Happy Fourth Week of Advent! Today we are wrapping up our book study on Interior Freedom, and sticking with the theme of “we can only control what is within ourselves”.
Nancy is without a voice this week so it’s just me, Katie.
This episode focuses on the last third of the book (that first section was so huge!!).
And for me, the two words that kept popping out were HOPE and IDENTITY. So they are the focus of the episode as well.
Fr. Jacques Philippe defines hope as, “the virtue of people who know they are infinitely weak and easily broken and rely firmly on God with utter trust… To learn hope, we have to pass through impoverishment.” (p100-101)
On page 105, he goes on to say, “lacking hope, we don’t really believe God can make us happy, and so we construct our happiness out of covetousness and lust.”
And doesn’t that capture the franticness of “preparation for Christmas?” Our to-do list triples in length, we spend money we may not have (or don’t really need to), say yes to more events and outings than is our norm (possibly even our comfort level), and why?
Because it’s Baby Jesus’ birthday and He wants us to or are we afraid that that Good News isn’t enough?
I think the way the world prepares for Christmas (consumerism, greed, busyness, etc.) can also be linked to our need for Identity; the other theme for today.
We desperately want others to like us, or at least others to ‘see’ us in some favorable light… This feeds our Social Media addiction (or maybe just mine?).
Doing and making things, decorating in certain ways. So we can get that perfect picture worthy of a hundred likes and comments.
As modern moms, we are more isolated than any other generation of mothers before us.
If we haven’t worked hard to create and maintain our ‘village,’ we’re without one. So we put that time into an online presence that doesn’t actually fulfill our need for friendship and camaraderie.
In the words of Fr. Philippe:
One of man’s deepest needs is the need for identity… we are trying to satisfy a need for being by having… or confuse being with doing. (p 121)
It is extremely dangerous to identify ourselves with the spiritual good we are able to do. (123)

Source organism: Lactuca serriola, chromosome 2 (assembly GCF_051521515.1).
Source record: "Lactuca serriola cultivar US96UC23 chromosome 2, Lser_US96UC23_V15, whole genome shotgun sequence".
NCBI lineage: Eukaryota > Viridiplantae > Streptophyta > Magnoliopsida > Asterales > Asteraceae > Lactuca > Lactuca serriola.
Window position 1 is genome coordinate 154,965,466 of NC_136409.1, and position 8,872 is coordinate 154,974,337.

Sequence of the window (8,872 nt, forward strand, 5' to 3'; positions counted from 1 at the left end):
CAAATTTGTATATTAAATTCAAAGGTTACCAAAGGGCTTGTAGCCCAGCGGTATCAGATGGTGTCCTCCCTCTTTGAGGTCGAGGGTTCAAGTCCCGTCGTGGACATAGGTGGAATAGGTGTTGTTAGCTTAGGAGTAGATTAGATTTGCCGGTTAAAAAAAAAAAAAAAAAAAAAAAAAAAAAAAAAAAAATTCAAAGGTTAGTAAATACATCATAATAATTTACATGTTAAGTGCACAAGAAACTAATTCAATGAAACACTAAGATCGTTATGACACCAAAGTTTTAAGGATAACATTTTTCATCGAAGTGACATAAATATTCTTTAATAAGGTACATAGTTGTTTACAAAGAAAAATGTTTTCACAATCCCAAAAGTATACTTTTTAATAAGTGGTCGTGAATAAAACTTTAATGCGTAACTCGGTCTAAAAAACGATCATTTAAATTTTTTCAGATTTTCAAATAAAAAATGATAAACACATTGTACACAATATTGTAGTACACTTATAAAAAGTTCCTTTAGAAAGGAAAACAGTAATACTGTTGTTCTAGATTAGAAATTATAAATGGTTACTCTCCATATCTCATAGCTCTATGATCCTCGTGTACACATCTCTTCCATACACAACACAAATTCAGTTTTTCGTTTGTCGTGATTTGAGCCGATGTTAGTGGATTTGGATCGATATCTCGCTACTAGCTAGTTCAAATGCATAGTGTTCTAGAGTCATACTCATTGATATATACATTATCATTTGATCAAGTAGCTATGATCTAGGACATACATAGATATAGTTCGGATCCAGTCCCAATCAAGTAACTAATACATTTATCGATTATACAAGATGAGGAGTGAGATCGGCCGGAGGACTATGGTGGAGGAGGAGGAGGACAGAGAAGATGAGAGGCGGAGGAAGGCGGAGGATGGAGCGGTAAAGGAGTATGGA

Humans beings are more than the sum of the good they can accomplish. They are children of God, whether they do good or cannot yet manage to do anything… this is why humility, spiritual poverty is so precious: it locates our identity securely in the one place where it will be safe from all harm. If our treasure is in God, no one can take it from us. (p124)
So this Advent, my challenge to you is this.
Sometime between now and Christmas, sit silently for just 5 minutes. Holding the creche in your hands, and ask Him “What do you see when you look at me?”
Then ask Him to fill you with Hope and Awe at the mystery of the Incarnation.
Also, reach out to a real-life friend and make plans for sometime in the next month. (If you don’t have something on the calendar already). Maybe it’s just me (introvert and HSP), but in winter, I tend to ‘hibernate,’ despite my need for some (even just a little) interaction with other mommas.
This hibernation tends to cause a resurgence of my ‘media addiction,’ which feeds the Mom-Guilt-Monster, so… I am going to be proactive and make some real-life plans for interaction and I challenge you to do the same.
To close: I want to share a few of the quotes I shared in this episode that I haven’t already mentioned above. Any one of these would be amazing to take before the Blessed Sacrament and ‘chew’ on.
Here we go:
(on being Hopeful)
Pure-hearted people are not so much those free of all faults and all wounds, as those who put all their hope in God and are certain his promises will be fulfilled. The pure-hearted expect everything from God; they hope in him and in him alone. (p110)
(On gracefully receiving more than we could ever return)
It doesn’t come naturally to us to give freely… nor do we find it easy to receive freely… receiving freely means trusting the giver, with open hearts, It also means abandoning ourselves and it requires a lot of humility…. We commit a fault against this free giving and receiving in our relationship with God or with other people every time we make the good we’ve done into an excuse for claiming a right, demanding gratitude or recompense… learning to give and receive freely requires a long laborious process of re-educating our minds, which have been conditioned by thousands of years of struggle for survival. (p119)
(Words of Christ to an anonymous Spanish spiritual writer)
“Doesn’t God reveal himself as your Abba? Have not I, the Son, taken on your condition at its most wretched? Doesn’t the Paraclete defend you? Believe all this with heart and soul and it will fill you with trust and confidence…. God pitches his tent to dwell with YOU. God is incarnation. God’s new name is Emmanuel, God With Us: God with YOUR reality. Open yourself to it without fear.“
Your sisters in the small things,
Nancy and Katie
PS: If you still haven’t bought the book and this series sparked your interest, it’s available right here.